Spending Is A Crippling Addictive Behavior
Extra money in your bank account means less stress. You don't have to worry about making rent or paying bills. If you're really rich, you never have to worry about working at all. Your leisure time extends 24 hours a day for the next 80 years. While all the rest of us humps are working for the weekend, you're letting your dividends pay for a weekend partying with The Weeknd. Must be nice.
"That Tony Montana guy has so much cocaine, I bet he never has to think about it at all. He's got so much. Must be nice to sit back and do as much cocaine as you want with zero consequences, never having to worry about cocaine. Must be nice."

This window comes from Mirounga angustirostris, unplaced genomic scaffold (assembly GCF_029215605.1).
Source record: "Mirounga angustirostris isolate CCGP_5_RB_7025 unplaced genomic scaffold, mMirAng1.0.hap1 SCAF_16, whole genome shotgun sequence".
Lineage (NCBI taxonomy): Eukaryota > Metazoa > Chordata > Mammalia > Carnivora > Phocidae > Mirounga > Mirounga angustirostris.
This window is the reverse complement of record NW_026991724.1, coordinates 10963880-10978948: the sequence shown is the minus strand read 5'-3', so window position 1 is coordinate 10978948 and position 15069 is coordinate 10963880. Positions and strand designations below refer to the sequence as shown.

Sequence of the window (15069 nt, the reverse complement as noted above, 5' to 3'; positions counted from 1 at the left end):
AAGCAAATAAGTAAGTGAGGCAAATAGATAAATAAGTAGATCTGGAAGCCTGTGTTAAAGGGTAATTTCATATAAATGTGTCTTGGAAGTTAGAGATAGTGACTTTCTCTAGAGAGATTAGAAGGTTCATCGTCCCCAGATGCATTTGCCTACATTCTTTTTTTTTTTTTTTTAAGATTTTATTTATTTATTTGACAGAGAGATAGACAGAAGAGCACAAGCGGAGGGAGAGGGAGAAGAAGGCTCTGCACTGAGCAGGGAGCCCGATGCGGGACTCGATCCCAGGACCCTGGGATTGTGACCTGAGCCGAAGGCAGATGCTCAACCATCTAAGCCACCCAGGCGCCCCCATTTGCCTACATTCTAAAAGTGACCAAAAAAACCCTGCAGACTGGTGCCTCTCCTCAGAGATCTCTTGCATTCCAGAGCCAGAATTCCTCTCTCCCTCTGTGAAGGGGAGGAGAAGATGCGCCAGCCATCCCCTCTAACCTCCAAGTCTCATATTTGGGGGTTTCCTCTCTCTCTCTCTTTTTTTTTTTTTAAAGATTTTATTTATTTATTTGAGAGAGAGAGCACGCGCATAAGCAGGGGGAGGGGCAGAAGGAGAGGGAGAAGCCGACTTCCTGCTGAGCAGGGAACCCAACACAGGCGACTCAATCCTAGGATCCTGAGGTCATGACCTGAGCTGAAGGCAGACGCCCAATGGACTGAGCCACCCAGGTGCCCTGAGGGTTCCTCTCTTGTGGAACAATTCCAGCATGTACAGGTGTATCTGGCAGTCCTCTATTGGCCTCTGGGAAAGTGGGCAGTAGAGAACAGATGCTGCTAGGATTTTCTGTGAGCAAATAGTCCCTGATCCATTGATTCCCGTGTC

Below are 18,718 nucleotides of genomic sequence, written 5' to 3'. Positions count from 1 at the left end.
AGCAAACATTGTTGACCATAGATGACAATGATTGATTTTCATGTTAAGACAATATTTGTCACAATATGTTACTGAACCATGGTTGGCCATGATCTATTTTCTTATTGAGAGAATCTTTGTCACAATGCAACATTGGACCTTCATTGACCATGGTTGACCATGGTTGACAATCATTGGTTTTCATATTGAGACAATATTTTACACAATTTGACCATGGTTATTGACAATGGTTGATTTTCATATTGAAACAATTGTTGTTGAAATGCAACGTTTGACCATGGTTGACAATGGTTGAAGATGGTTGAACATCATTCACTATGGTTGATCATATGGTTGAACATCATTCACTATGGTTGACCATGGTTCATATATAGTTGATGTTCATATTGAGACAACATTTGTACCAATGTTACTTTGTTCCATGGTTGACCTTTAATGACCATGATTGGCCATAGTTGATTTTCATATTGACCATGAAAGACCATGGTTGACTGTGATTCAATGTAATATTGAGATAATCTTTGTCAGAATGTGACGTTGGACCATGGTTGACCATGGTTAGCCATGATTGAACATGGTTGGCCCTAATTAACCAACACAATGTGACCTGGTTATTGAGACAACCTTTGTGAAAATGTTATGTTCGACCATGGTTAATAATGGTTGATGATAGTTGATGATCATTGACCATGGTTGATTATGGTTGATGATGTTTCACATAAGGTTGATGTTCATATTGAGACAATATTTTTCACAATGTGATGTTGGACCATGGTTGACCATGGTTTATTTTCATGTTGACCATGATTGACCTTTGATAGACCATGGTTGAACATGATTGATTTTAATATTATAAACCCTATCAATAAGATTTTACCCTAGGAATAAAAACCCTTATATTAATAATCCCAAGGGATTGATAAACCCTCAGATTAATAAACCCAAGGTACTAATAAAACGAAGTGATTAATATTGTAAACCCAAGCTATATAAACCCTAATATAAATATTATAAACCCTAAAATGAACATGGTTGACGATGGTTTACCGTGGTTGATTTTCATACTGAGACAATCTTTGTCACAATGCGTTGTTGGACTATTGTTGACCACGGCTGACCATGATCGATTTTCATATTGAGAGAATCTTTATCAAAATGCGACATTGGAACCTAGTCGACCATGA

Doesn't quite work, does it?
"I wish this was pizza."
And big spending can be every bit as addictive as cocaine. Psychologists have coined the term "wealth fatigue syndrome" to describe a set of symptoms commonly found in the super rich: clinical depression, paranoia, and out-of-control spending. Without having something to do, like a day job, many people choose not to do anything productive at all. Sure, we all think we'd dedicate our lives to our families, or helping the needy, or finally pursuing our passions -- but we also think we're going to go to the gym on our day off, and look at how that usually turns out.
Endless, mindless spending is a lot more fun than charity work. But the more you spend, the more you want to spend, like with any addictive behavior. Psychologists working in the wealth fatigue field tell insane stories of people buying multi-million-dollar properties and spending millions more to completely redesign them, only to become disgusted with the project once it's done, scrapping the whole thing to start over, and over, and over.